With inflation and a recession both occurring, it can be challenging for beauty and barber professionals to charge prices confidently. You may feel you’re charging too much or notice your clientele comment on your pricing. Or you realized you’re giving discounts to clients without noticing. This is referred to as emotional discounting — when you allow emotions to impact your pricing and revenue, which is common in the beauty and grooming industry. As beauty professionals, you want your clients to look and feel good when they leave your chairs and feel great about the amount spent.
What is emotional discounting?
“Emotional discounting is the act of lowering your prices outside of a strategic marketing initiative, for example, on a whim at the end of a service. In some cases, it can be the right thing to do; however, more often, it’s an unnecessary and preventable loss to your business,” says Jane Adamé, Senior User Researcher at StyleSeat and licensed cosmetologist of 11 years. “If a client is telling you about all the misfortunes they’ve experienced since the last time they came in, you may want to offer a special discount for this one time (if they are a longstanding client). But I would encourage you to reconsider– this client knows your pricing and still decided to see you despite their other hardships,” she shares. Here are tips to feel just as confident about charging your worth without the emotional discounting.
Review and refresh your pricing
You should review and evaluate pricing frequently to ensure you are charging your worth. There are many factors to consider when changing your prices. If you are an experienced Pro or have recently completed additional training/education to keep your skills up, increasing your prices to reflect your experience is a must. If the cost of living is rising and you’re noticing an increase in rent in your salon space, products, and cleaning supplies, you should consider increasing your price list.
Another factor to consider when charging your prices is valuing your time. Instead of thinking how much a service should cost based on time spent behind the chair, think about the time you spend on your business when you’re away from the chair. Take note of your time spent on email marketing, social media marketing, taking inventory, bookkeeping, and maintaining your workspace. You are still working during this time, which should be included in your prices.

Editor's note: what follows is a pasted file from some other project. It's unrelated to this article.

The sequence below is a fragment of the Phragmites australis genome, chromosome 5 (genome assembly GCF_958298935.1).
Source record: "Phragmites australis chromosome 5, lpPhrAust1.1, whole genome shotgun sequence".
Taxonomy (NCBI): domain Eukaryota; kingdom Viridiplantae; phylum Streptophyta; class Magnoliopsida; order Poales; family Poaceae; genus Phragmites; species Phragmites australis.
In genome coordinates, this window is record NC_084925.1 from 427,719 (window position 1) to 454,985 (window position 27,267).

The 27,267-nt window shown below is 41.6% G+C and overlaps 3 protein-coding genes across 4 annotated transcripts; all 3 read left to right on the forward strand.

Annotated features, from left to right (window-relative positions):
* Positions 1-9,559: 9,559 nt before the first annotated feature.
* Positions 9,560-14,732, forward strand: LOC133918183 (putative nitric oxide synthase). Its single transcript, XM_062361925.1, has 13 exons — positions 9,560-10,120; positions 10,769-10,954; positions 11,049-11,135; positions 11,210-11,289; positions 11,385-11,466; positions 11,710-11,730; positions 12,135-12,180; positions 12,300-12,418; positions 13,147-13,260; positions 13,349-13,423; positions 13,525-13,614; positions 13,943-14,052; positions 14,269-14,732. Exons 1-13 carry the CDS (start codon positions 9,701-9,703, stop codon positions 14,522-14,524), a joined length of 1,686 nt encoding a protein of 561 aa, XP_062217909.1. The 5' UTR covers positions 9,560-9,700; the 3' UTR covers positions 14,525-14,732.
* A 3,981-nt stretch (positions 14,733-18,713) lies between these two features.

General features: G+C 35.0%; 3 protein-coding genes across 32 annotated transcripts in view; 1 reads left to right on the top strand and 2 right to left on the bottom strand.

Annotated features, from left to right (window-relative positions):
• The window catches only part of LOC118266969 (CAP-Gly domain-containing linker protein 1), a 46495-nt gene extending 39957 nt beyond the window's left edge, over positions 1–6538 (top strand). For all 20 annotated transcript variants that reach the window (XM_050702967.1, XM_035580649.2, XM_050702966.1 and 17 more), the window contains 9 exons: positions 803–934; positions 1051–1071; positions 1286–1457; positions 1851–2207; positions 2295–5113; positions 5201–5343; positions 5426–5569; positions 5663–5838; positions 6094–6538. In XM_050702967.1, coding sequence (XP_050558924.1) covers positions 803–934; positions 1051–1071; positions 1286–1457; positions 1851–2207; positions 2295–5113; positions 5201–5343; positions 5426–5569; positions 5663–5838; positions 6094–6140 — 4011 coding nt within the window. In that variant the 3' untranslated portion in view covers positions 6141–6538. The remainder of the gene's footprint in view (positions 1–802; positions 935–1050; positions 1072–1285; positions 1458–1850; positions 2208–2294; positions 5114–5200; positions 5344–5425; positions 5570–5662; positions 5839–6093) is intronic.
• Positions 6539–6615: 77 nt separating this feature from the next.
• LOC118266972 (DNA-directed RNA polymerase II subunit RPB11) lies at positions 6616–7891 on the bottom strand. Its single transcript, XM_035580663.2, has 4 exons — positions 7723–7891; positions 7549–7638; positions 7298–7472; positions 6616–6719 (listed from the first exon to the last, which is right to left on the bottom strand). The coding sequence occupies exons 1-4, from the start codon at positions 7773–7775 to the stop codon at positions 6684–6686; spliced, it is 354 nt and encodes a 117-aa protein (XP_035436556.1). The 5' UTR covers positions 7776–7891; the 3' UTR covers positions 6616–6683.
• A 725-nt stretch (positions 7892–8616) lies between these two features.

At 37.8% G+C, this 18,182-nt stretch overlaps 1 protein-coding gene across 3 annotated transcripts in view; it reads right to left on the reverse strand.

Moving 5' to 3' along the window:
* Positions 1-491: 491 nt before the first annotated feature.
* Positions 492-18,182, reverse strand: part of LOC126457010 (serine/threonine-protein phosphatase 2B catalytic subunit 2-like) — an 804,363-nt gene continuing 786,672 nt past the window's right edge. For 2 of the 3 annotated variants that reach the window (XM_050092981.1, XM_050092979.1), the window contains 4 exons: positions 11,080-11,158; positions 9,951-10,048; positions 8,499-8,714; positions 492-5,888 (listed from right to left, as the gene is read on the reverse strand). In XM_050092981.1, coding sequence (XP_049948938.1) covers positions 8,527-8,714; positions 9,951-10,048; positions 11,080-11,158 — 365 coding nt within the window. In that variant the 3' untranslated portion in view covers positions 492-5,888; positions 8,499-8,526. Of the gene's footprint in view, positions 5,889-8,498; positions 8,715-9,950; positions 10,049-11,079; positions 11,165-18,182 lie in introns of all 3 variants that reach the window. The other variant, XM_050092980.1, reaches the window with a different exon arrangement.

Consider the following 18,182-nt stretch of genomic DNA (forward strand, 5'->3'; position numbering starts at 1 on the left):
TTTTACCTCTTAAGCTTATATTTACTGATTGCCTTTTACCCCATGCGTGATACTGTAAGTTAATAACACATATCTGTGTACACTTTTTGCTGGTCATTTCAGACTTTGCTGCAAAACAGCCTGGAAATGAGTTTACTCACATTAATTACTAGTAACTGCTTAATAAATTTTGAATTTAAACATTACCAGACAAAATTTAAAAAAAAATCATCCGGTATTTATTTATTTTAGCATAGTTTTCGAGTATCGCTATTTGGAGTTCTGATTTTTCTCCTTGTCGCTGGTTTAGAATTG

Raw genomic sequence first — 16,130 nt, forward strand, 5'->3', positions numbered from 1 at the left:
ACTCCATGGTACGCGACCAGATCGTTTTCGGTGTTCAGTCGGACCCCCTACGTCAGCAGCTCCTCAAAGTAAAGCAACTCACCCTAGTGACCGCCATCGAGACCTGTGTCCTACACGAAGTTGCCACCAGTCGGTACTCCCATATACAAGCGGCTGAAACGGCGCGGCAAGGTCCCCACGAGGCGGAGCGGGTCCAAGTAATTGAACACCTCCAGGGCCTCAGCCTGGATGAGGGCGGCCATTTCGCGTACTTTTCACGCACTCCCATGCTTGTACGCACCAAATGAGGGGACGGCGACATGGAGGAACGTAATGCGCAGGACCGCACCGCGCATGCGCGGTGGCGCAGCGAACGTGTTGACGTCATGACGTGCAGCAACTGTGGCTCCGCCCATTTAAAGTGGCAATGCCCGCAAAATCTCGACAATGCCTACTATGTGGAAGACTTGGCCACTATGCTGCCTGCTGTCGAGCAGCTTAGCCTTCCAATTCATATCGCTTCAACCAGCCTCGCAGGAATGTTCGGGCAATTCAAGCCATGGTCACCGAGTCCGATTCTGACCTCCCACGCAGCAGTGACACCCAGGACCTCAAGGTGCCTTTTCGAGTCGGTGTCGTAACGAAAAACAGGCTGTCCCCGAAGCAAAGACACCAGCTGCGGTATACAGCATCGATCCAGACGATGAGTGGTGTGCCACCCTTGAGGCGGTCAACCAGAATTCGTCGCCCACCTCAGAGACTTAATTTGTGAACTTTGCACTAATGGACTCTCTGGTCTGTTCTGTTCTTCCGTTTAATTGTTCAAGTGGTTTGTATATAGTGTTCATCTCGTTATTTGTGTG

However, it’s essential to properly notify your clients when you decide to adjust your prices. “The most important thing about adjusting your pricing is setting expectations: letting your clients know how much, when it goes into effect, and why. One way to soften the experience is to keep all pricing consistent for the next appointment, at which time you can inform them in person that the following appointment will be held at the new price point,” explains Adamé.
Strategically plan your promotions in advance
Nothing is wrong with providing your clients with a discount. In fact, your clients love it! But instead of giving your client a deal at the last minute of feeling pressured, try strategically planning your promotions. “We often think of promotions as tools to drive new clients, but consider planning promotions to upsell to your existing clientele instead. This may be more valuable to your business than drawing in new customers at a lower price point (who may not return at your existing prices),” says Adamé.
When thinking of a time to plan a promotion, try offering during a seasonal time. The holidays are a great time to offer a promotion with clients. Spread the word by creating an email marketing campaign to send to your clients, and don’t forget to include any offer details and exclusions.
Take advantage of StyleSeat features
We have your back! We want you to have control over your business and gain more revenue. “One of the best things about StyleSeat is the work they do to help book clients at the prices you set. StyleSeat works just as hard to fill your seat whether your prices are what they are today or $5 more across the board. By having your clients book online, you can be assured that the client has seen and agreed to your posted prices,” shares Adamé.
Charging clients for no-shows and late cancellations can be awkward and uncomfortable, but we’ll handle it for you. Use the last-minute cancellation/no-show policy, where you can charge your clients a fee for canceling their appointment at the last minute or not showing up. Feeling hesitant about using this feature? Ease your clients into the new policy by giving them a heads-up. Try giving your clients one freebie of not showing up/canceling late and tell them they will be charged a fee if it occurs again.
In addition, StyleSeat offers Klarna as a payment method, allowing clients to Book Now, Pay Later. This payment option breaks down the total service costs into easy installments for clients, and as a Pro, you will get paid for the entire service upfront.